The French West India Company’s representatives bought the island in 1651 but eight years later the English disputed the sale (on principle, one suspects), and this ignited hostilities between the two nations for the next 150 years. During this period, the island officially changed hands no less than 14 times until 1814, when it was ceded to the British. The French and English place names are a legacy of this struggle.
Saint Lucia’s sugar cane industry prospered with cheap imported slave and indentured labour from Africa and India but with the abolition of slavery in 1838, it declined and had totally disappeared by the 1960’s. Thus today’s Lucians are of mixed African, European and, to a lesser extent, Amerindian origin, and you will find this delightfully apparent in the faces you see. Local culture is reflected in the vibrant French Caribbean rhythms of Zouk and Cadence (pronounced ‘k’dance’), the widely spoken Patois language and the distinctive Creole cuisine – inventive, spicy and always colourful.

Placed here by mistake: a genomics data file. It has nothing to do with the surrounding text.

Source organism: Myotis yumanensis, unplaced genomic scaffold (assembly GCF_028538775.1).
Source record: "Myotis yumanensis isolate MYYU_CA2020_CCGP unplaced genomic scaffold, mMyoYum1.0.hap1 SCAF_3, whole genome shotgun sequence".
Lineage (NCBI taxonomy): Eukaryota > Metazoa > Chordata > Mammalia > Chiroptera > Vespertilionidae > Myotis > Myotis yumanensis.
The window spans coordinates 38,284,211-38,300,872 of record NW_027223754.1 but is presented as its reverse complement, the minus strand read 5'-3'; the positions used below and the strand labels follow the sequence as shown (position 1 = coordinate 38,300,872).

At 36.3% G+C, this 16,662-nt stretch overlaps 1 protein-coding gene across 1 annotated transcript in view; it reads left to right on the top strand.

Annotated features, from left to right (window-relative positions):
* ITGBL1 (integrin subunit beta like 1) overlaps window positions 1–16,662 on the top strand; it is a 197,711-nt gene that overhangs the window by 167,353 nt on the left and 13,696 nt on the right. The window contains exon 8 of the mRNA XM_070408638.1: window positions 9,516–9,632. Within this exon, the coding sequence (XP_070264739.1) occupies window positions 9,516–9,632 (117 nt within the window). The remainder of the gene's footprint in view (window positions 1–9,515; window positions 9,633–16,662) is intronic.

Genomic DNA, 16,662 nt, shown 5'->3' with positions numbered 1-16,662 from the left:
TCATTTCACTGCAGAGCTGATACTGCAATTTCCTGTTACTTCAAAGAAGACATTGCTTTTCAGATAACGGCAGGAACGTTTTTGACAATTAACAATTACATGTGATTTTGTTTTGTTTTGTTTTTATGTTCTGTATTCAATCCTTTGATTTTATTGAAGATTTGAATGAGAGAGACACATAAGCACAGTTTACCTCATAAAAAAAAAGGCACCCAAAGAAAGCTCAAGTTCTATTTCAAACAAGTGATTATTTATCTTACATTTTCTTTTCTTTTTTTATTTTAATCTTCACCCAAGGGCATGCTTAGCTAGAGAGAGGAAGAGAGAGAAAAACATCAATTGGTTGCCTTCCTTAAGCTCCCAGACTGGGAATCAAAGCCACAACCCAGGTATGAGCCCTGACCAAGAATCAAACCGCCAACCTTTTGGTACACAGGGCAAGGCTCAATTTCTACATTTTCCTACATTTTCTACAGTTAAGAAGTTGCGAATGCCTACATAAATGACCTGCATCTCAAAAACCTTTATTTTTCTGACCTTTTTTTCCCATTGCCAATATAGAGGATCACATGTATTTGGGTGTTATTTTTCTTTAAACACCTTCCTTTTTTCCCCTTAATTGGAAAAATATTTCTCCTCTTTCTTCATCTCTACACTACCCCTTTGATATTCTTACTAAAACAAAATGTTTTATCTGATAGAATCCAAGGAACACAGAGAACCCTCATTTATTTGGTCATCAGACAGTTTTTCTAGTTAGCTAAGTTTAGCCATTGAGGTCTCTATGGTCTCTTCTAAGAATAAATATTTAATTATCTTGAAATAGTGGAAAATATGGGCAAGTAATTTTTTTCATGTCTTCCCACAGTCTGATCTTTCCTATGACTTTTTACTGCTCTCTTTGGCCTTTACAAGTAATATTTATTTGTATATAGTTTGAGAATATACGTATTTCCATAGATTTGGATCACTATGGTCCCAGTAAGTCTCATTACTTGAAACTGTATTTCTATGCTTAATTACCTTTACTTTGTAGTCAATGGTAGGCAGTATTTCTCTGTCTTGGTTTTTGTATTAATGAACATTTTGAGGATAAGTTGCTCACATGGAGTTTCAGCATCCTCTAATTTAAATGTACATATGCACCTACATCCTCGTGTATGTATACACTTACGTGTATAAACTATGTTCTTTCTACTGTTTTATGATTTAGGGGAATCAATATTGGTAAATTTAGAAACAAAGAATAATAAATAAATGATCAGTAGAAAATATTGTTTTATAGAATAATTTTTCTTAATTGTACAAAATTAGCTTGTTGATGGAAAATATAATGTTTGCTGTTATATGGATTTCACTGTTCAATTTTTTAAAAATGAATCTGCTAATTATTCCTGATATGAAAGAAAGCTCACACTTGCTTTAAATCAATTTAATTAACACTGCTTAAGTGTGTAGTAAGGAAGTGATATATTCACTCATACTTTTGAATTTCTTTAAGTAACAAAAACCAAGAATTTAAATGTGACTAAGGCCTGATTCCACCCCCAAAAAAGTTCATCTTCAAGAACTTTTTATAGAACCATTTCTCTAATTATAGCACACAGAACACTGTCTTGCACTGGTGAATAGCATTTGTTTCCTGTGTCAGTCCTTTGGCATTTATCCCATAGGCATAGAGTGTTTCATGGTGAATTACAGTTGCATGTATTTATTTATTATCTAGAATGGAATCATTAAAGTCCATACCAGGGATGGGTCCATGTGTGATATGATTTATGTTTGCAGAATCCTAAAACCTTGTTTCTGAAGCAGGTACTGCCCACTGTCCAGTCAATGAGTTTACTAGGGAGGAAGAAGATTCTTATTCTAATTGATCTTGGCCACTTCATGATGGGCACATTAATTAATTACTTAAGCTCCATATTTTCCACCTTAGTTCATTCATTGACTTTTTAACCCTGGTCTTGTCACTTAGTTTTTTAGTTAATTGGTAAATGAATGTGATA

A New Era
As with many of the British territories after World War II, Saint Lucia sought total independence. The right to vote was introduced in 1951 and, after unsuccessful attempts to gain increasing autonomy through the ill-fated West Indian Federation of 1958, Saint Lucia enacted a new constitution. When it expired in 1967, full self-government was granted by the British with Saint Lucia becoming fully independent on February 22, 1979. It remains a member of the British Commonwealth.
Saint Lucia’s tourist industry has grown steadily in the last 20 years. Its increasing appeal as an eco-destination because of its delightfully unspoilt natural resources, augurs well for the future. Lucians have a reputation in the rest of the Caribbean for being surprisingly worldly, mentally tough and resourceful. Despite the many perplexing developmental issues for the Small Island Developing States (SIDS) across the Caribbean, there is no doubt in anyone’s mind as to Saint Lucia’s potential – one feels that the St. Lucian people are just the sort to realise it. Beautifully.